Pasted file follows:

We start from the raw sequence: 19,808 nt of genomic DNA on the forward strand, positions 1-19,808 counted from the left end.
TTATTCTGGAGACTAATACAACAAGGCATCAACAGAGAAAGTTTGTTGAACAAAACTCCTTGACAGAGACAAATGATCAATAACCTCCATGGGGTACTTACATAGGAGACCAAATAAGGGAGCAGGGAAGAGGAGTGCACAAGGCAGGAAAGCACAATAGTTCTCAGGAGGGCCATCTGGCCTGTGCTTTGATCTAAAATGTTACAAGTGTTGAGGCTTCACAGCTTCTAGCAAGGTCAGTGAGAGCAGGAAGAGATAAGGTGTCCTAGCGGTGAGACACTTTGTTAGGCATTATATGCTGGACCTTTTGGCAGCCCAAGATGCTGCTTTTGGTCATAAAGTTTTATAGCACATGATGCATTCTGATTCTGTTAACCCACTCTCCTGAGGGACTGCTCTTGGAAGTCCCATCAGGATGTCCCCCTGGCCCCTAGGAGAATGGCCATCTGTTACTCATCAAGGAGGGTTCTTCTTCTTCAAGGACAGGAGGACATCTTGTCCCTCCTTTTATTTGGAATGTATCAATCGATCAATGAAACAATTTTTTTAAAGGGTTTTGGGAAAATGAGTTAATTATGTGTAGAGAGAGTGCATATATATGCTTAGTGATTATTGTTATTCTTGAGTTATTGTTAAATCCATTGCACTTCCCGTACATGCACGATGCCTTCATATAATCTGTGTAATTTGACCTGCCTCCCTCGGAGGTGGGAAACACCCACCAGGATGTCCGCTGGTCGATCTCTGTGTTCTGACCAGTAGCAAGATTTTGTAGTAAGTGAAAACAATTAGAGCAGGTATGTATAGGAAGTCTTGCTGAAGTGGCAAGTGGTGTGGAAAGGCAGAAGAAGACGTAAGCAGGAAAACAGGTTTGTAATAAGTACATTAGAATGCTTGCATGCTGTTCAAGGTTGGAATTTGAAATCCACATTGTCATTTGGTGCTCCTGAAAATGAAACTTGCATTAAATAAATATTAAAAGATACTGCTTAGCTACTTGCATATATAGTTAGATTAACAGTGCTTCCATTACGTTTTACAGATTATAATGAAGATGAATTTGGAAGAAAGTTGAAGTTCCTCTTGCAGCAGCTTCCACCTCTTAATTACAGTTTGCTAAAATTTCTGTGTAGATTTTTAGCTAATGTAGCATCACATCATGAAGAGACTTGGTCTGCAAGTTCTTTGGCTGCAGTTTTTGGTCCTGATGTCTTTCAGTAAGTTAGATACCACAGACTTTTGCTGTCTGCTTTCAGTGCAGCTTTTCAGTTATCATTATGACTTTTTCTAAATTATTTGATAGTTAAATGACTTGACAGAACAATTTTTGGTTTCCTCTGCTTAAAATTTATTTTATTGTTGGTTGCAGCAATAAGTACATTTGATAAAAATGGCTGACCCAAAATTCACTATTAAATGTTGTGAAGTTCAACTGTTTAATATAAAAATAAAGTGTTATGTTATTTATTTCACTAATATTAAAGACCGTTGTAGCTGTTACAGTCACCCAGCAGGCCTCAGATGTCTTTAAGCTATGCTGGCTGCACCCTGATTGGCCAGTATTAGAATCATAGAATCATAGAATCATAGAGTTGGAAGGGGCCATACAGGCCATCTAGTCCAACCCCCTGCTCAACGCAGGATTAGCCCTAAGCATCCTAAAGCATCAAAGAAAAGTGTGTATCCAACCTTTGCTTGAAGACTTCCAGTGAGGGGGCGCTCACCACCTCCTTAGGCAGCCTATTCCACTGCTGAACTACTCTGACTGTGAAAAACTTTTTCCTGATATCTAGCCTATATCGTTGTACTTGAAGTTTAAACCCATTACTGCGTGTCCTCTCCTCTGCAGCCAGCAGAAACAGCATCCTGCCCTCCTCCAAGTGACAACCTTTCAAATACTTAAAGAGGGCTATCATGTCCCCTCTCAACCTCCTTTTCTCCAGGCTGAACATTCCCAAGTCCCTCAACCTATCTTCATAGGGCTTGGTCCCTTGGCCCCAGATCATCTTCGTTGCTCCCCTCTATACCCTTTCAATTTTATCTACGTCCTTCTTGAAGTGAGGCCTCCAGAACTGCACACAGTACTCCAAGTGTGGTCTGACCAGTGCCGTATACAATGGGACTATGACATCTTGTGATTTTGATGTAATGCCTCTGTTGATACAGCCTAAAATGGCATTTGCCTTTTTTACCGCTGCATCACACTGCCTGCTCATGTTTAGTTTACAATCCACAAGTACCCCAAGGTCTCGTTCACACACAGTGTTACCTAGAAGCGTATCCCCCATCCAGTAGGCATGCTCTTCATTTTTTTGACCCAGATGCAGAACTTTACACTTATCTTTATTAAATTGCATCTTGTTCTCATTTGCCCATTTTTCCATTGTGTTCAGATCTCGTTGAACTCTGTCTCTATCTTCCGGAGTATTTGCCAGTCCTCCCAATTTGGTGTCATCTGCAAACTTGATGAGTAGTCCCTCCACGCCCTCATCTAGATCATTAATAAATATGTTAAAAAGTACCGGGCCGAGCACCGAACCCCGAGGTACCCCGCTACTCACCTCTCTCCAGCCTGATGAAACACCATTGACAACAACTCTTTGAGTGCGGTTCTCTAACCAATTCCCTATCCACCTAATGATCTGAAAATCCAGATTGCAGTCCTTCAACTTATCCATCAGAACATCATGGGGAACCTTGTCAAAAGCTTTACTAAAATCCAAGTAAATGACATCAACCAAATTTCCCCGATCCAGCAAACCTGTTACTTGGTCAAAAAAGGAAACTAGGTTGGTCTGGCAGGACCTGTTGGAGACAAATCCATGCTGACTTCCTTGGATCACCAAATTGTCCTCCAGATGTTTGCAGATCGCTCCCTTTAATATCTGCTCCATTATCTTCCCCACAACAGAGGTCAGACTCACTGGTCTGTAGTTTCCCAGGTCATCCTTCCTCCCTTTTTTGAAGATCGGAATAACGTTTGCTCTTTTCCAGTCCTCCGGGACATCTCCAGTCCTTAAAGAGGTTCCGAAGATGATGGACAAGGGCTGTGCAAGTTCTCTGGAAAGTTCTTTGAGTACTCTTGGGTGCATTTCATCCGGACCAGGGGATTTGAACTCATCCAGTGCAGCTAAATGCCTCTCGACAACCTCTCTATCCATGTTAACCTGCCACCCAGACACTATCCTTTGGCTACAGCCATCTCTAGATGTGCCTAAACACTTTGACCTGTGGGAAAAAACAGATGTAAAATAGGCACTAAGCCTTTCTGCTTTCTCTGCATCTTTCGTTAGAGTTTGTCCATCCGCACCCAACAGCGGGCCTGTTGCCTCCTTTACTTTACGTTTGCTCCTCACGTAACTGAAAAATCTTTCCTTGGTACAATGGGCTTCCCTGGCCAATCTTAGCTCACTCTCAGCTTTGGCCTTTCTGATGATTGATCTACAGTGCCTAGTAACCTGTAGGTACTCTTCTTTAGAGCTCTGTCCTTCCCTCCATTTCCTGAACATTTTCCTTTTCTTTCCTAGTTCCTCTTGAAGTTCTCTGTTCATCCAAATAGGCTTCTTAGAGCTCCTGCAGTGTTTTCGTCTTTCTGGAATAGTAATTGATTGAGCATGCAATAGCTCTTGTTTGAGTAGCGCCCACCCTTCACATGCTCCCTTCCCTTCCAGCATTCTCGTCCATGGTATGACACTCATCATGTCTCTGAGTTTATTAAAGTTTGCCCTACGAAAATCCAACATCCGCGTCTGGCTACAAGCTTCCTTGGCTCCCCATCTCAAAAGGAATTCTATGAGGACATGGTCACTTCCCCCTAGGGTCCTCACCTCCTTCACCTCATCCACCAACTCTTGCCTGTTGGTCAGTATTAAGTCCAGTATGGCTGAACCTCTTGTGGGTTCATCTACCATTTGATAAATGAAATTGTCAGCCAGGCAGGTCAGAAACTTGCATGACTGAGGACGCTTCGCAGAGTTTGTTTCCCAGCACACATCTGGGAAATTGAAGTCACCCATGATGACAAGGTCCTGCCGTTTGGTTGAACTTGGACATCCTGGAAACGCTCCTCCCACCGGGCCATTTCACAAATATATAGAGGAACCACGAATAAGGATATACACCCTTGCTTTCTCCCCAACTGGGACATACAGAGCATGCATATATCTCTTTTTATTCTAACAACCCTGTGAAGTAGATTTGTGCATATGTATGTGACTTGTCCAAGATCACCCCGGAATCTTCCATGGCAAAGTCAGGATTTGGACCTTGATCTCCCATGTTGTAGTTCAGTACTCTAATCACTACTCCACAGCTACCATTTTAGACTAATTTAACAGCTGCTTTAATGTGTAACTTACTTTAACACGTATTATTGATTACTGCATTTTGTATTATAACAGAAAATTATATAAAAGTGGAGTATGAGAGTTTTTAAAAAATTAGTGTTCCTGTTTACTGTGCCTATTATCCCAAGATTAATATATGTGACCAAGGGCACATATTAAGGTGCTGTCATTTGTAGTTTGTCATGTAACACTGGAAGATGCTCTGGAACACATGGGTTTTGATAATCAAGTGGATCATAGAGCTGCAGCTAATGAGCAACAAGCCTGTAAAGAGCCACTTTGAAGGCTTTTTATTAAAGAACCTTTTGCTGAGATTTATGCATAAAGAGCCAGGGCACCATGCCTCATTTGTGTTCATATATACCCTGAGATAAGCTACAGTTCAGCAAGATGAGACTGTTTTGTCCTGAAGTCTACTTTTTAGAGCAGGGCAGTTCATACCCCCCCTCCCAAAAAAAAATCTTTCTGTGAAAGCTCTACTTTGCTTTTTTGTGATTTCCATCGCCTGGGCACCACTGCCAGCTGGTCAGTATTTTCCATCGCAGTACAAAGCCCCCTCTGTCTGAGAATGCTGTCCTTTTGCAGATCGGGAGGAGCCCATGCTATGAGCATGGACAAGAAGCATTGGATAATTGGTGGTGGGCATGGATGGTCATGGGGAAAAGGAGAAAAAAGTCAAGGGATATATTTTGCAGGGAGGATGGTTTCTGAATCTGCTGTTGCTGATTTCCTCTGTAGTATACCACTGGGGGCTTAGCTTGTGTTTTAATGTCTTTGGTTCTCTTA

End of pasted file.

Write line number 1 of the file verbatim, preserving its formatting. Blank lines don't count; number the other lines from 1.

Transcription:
We start from the raw sequence: 19,808 nt of genomic DNA on the forward strand, positions 1-19,808 counted from the left end.